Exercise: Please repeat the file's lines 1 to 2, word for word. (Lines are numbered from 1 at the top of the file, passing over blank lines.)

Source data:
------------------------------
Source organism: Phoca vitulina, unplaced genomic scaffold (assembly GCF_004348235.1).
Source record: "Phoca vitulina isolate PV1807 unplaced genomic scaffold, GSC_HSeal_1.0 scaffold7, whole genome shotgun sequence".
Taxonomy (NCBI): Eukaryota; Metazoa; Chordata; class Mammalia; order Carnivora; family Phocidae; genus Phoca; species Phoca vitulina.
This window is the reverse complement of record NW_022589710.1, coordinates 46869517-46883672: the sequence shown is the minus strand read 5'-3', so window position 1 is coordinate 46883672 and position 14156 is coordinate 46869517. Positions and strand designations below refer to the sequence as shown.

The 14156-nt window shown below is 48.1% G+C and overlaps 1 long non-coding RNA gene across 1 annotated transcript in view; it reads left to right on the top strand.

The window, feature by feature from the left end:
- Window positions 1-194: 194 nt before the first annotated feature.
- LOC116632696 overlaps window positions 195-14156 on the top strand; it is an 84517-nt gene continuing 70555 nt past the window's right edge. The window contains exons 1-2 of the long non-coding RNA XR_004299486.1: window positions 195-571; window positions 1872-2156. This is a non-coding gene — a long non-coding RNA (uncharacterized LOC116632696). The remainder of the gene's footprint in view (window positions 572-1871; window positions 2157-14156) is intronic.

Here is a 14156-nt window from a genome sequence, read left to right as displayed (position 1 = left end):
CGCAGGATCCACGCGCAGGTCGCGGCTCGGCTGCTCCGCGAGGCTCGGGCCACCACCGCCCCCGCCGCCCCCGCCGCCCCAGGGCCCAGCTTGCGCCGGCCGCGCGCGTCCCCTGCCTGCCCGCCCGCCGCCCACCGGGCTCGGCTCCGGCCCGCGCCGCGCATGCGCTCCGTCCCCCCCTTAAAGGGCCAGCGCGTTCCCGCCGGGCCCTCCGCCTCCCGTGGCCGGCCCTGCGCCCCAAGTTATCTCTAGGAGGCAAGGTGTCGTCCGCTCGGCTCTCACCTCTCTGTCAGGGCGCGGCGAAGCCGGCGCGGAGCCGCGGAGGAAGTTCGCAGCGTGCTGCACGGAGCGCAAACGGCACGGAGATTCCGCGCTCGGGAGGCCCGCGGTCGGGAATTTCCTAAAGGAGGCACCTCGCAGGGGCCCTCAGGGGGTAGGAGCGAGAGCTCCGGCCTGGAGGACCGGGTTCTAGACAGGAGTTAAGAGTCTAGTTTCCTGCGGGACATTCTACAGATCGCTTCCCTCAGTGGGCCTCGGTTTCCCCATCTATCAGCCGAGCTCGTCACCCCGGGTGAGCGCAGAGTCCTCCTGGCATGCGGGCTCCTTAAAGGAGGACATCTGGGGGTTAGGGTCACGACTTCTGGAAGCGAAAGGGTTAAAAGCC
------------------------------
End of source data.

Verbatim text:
Source organism: Phoca vitulina, unplaced genomic scaffold (assembly GCF_004348235.1).
Source record: "Phoca vitulina isolate PV1807 unplaced genomic scaffold, GSC_HSeal_1.0 scaffold7, whole genome shotgun sequence".